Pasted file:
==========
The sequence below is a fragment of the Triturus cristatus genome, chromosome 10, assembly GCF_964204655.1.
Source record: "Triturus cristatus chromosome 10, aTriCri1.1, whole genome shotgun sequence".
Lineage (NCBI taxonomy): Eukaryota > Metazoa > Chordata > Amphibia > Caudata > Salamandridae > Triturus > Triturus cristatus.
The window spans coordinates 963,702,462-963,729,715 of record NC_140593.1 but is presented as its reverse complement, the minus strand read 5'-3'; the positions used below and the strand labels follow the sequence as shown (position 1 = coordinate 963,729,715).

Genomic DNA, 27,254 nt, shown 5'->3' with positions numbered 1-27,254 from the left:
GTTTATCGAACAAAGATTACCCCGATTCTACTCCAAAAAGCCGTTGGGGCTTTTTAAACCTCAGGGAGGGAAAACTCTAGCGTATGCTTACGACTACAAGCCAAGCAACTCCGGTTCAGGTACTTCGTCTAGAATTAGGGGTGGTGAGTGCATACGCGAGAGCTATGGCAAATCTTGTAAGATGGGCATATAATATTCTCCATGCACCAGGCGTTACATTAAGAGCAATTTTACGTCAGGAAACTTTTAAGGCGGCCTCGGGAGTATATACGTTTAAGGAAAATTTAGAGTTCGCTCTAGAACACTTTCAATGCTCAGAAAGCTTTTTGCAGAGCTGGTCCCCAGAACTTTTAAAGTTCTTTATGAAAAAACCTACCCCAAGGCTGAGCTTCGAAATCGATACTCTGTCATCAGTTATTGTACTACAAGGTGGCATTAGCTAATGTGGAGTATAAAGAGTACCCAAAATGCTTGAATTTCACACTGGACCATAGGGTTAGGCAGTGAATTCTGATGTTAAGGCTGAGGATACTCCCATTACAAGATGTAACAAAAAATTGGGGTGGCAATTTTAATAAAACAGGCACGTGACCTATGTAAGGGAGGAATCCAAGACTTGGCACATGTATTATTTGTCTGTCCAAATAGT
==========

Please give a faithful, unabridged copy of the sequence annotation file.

The sequence below is a fragment of the Triturus cristatus genome, chromosome 10, assembly GCF_964204655.1.
Source record: "Triturus cristatus chromosome 10, aTriCri1.1, whole genome shotgun sequence".
Lineage (NCBI taxonomy): Eukaryota > Metazoa > Chordata > Amphibia > Caudata > Salamandridae > Triturus > Triturus cristatus.
The window spans coordinates 963,702,462-963,729,715 of record NC_140593.1 but is presented as its reverse complement, the minus strand read 5'-3'; the positions used below and the strand labels follow the sequence as shown (position 1 = coordinate 963,729,715).

Genomic DNA, 27,254 nt, shown 5'->3' with positions numbered 1-27,254 from the left:
GTTTATCGAACAAAGATTACCCCGATTCTACTCCAAAAAGCCGTTGGGGCTTTTTAAACCTCAGGGAGGGAAAACTCTAGCGTATGCTTACGACTACAAGCCAAGCAACTCCGGTTCAGGTACTTCGTCTAGAATTAGGGGTGGTGAGTGCATACGCGAGAGCTATGGCAAATCTTGTAAGATGGGCATATAATATTCTCCATGCACCAGGCGTTACATTAAGAGCAATTTTACGTCAGGAAACTTTTAAGGCGGCCTCGGGAGTATATACGTTTAAGGAAAATTTAGAGTTCGCTCTAGAACACTTTCAATGCTCAGAAAGCTTTTTGCAGAGCTGGTCCCCAGAACTTTTAAAGTTCTTTATGAAAAAACCTACCCCAAGGCTGAGCTTCGAAATCGATACTCTGTCATCAGTTATTGTACTACAAGGTGGCATTAGCTAATGTGGAGTATAAAGAGTACCCAAAATGCTTGAATTTCACACTGGACCATAGGGTTAGGCAGTGAATTCTGATGTTAAGGCTGAGGATACTCCCATTACAAGATGTAACAAAAAATTGGGGTGGCAATTTTAATAAAACAGGCACGTGACCTATGTAAGGGAGGAATCCAAGACTTGGCACATGTATTATTTGTCTGTCCAAATAGT